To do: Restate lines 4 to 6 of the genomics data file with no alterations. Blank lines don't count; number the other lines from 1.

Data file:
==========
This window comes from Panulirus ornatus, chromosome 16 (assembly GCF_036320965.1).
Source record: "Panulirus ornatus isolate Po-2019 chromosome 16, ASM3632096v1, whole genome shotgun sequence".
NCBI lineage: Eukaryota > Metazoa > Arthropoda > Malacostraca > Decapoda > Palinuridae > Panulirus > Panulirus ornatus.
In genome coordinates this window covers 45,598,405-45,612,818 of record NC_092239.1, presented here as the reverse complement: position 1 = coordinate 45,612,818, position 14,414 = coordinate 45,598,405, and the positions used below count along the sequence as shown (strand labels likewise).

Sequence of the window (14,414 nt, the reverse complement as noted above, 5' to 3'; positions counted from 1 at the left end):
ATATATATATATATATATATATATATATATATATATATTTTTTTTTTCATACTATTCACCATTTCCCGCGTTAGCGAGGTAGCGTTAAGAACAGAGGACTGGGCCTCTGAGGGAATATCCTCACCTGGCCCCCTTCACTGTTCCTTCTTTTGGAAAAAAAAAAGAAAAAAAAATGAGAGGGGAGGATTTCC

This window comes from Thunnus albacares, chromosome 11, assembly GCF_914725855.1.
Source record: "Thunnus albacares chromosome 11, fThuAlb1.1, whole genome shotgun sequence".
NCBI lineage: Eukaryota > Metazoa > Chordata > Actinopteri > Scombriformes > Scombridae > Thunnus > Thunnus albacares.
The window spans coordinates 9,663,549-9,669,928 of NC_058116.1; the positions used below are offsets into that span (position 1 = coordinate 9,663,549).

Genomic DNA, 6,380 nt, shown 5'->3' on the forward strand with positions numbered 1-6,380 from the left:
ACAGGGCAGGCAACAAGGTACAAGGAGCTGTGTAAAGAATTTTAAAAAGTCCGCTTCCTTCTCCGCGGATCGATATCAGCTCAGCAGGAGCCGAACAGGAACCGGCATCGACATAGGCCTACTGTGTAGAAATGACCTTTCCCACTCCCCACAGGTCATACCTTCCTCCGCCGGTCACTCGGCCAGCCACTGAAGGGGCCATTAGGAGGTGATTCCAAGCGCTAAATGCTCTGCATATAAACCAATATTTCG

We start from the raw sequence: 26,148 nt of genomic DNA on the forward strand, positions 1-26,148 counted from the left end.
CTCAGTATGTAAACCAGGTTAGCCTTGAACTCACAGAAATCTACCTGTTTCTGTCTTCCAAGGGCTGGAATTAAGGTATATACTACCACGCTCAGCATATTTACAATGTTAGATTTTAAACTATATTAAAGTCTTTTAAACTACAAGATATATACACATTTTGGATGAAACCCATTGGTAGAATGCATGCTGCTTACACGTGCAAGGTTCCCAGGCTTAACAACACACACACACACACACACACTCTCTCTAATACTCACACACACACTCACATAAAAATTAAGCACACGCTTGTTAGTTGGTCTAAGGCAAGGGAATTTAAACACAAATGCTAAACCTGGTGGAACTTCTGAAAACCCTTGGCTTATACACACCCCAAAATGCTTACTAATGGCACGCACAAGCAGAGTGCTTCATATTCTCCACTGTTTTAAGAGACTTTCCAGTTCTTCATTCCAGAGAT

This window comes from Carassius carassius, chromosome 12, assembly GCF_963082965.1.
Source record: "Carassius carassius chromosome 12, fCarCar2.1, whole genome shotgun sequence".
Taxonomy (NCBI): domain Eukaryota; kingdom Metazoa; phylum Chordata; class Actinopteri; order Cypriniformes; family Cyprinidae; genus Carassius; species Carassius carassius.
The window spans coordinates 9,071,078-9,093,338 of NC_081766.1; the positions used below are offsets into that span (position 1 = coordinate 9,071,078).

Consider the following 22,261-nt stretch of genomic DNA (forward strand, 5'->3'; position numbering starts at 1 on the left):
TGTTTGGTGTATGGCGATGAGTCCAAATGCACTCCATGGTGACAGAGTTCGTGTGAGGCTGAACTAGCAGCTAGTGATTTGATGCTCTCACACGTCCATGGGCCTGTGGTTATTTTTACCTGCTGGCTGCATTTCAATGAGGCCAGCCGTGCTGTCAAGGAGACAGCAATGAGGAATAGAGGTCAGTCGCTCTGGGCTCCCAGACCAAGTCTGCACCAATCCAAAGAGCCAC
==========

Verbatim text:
In genome coordinates this window covers 45,598,405-45,612,818 of record NC_092239.1, presented here as the reverse complement: position 1 = coordinate 45,612,818, position 14,414 = coordinate 45,598,405, and the positions used below count along the sequence as shown (strand labels likewise).

Sequence of the window (14,414 nt, the reverse complement as noted above, 5' to 3'; positions counted from 1 at the left end):
ATATATATATATATATATATATATATATATATATATATTTTTTTTTTCATACTATTCACCATTTCCCGCGTTAGCGAGGTAGCGTTAAGAACAGAGGACTGGGCCTCTGAGGGAATATCCTCACCTGGCCCCCTTCACTGTTCCTTCTTTTGGAAAAAAAAAAGAAAAAAAAATGAGAGGGGAGGATTTCC